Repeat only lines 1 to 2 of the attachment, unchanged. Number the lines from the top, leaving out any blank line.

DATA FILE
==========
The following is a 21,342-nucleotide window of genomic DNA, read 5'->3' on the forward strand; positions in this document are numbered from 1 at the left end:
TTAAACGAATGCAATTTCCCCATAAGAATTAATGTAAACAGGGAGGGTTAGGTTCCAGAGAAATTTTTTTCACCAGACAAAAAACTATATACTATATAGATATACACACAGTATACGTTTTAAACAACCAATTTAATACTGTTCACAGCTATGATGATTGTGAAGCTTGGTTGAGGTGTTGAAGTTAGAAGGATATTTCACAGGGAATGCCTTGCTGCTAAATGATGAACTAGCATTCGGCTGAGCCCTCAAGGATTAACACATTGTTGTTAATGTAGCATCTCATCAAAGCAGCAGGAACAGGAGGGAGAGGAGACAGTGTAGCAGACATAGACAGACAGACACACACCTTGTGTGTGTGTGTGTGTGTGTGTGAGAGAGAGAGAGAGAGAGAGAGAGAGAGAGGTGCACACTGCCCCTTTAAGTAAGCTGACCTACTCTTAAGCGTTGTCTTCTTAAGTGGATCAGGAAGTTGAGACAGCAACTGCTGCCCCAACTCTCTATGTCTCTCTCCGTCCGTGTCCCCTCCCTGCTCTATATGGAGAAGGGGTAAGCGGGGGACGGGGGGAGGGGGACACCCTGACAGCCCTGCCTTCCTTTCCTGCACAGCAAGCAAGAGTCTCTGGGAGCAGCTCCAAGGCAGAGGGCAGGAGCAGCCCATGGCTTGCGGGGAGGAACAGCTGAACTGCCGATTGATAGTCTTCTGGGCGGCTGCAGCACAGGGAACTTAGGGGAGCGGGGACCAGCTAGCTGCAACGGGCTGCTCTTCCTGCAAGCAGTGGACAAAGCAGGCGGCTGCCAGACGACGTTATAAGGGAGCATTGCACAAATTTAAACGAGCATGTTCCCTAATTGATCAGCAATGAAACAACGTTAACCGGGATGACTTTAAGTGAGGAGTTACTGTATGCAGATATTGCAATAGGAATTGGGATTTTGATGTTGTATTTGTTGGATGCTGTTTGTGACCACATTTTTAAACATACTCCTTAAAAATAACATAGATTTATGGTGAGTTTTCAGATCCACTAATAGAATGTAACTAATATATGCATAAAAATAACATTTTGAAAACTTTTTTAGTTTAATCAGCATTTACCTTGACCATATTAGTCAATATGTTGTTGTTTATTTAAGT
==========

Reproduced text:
The following is a 21,342-nucleotide window of genomic DNA, read 5'->3' on the forward strand; positions in this document are numbered from 1 at the left end:
TTAAACGAATGCAATTTCCCCATAAGAATTAATGTAAACAGGGAGGGTTAGGTTCCAGAGAAATTTTTTTCACCAGACAAAAAACTATATACTATATAGATATACACACAGTATACGTTTTAAACAACCAATTTAATACTGTTCACAGCTATGATGATTGTGAAGCTTGGTTGAGGTGTTGAAGTTAGAAGGATATTTCACAGGGAATGCCTTGCTGCTAAATGATGAACTAGCATTCGGCTGAGCCCTCAAGGATTAACACATTGTTGTTAATGTAGCATCTCATCAAAGCAGCAGGAACAGGAGGGAGAGGAGACAGTGTAGCAGACATAGACAGACAGACACACACCTTGTGTGTGTGTGTGTGTGTGTGTGAGAGAGAGAGAGAGAGAGAGAGAGAGAGAGGTGCACACTGCCCCTTTAAGTAAGCTGACCTACTCTTAAGCGTTGTCTTCTTAAGTGGATCAGGAAGTTGAGACAGCAACTGCTGCCCCAACTCTCTATGTCTCTCTCCGTCCGTGTCCCCTCCCTGCTCTATATGGAGAAGGGGTAAGCGGGGGACGGGGGGAGGGGGACACCCTGACAGCCCTGCCTTCCTTTCCTGCACAGCAAGCAAGAGTCTCTGGGAGCAGCTCCAAGGCAGAGGGCAGGAGCAGCCCATGGCTTGCGGGGAGGAACAGCTGAACTGCCGATTGATAGTCTTCTGGGCGGCTGCAGCACAGGGAACTTAGGGGAGCGGGGACCAGCTAGCTGCAACGGGCTGCTCTTCCTGCAAGCAGTGGACAAAGCAGGCGGCTGCCAGACGACGTTATAAGGGAGCATTGCACAAATTTAAACGAGCATGTTCCCTAATTGATCAGCAATGAAACAACGTTAACCGGGATGACTTTAAGTGAGGAGTTACTGTATGCAGATATTGCAATAGGAATTGGGATTTTGATGTTGTATTTGTTGGATGCTGTTTGTGACCACATTTTTAAACATACTCCTTAAAAATAACATAGATTTATGGTGAGTTTTCAGATCCACTAATAGAATGTAACTAATATATGCATAAAAATAACATTTTGAAAACTTTTTTAGTTTAATCAGCATTTACCTTGACCATATTAGTCAATATGTTGTTGTTTATTTAAGT